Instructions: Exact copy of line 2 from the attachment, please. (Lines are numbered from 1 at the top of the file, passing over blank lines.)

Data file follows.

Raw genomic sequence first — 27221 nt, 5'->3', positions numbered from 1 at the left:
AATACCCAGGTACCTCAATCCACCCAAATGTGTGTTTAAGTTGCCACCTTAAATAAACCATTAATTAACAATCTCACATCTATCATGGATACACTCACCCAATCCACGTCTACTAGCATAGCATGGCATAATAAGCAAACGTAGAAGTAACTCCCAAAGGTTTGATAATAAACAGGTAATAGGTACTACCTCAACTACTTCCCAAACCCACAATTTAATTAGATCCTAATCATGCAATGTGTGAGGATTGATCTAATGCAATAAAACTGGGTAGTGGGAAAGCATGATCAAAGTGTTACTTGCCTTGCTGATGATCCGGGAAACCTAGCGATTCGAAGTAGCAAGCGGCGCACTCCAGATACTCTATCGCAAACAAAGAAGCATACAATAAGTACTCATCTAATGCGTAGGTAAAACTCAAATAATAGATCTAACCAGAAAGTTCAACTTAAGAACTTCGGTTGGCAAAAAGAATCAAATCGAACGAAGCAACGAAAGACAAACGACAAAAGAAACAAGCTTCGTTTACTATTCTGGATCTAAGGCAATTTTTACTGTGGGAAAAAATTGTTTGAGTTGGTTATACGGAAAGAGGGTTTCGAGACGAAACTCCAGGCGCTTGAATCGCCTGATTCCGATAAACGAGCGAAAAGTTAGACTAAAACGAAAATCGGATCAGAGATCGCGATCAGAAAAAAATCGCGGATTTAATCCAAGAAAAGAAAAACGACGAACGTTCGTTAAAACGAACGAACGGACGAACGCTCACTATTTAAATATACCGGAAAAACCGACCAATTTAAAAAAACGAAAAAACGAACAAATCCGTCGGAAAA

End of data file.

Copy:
AATACCCAGGTACCTCAATCCACCCAAATGTGTGTTTAAGTTGCCACCTTAAATAAACCATTAATTAACAATCTCACATCTATCATGGATACACTCACCCAATCCACGTCTACTAGCATAGCATGGCATAATAAGCAAACGTAGAAGTAACTCCCAAAGGTTTGATAATAAACAGGTAATAGGTACTACCTCAACTACTTCCCAAACCCACAATTTAATTAGATCCTAATCATGCAATGTGTGAGGATTGATCTAATGCAATAAAACTGGGTAGTGGGAAAGCATGATCAAAGTGTTACTTGCCTTGCTGATGATCCGGGAAACCTAGCGATTCGAAGTAGCAAGCGGCGCACTCCAGATACTCTATCGCAAACAAAGAAGCATACAATAAGTACTCATCTAATGCGTAGGTAAAACTCAAATAATAGATCTAACCAGAAAGTTCAACTTAAGAACTTCGGTTGGCAAAAAGAATCAAATCGAACGAAGCAACGAAAGACAAACGACAAAAGAAACAAGCTTCGTTTACTATTCTGGATCTAAGGCAATTTTTACTGTGGGAAAAAATTGTTTGAGTTGGTTATACGGAAAGAGGGTTTCGAGACGAAACTCCAGGCGCTTGAATCGCCTGATTCCGATAAACGAGCGAAAAGTTAGACTAAAACGAAAATCGGATCAGAGATCGCGATCAGAAAAAAATCGCGGATTTAATCCAAGAAAAGAAAAACGACGAACGTTCGTTAAAACGAACGAACGGACGAACGCTCACTATTTAAATATACCGGAAAAACCGACCAATTTAAAAAAACGAAAAAACGAACAAATCCGTCGGAAAA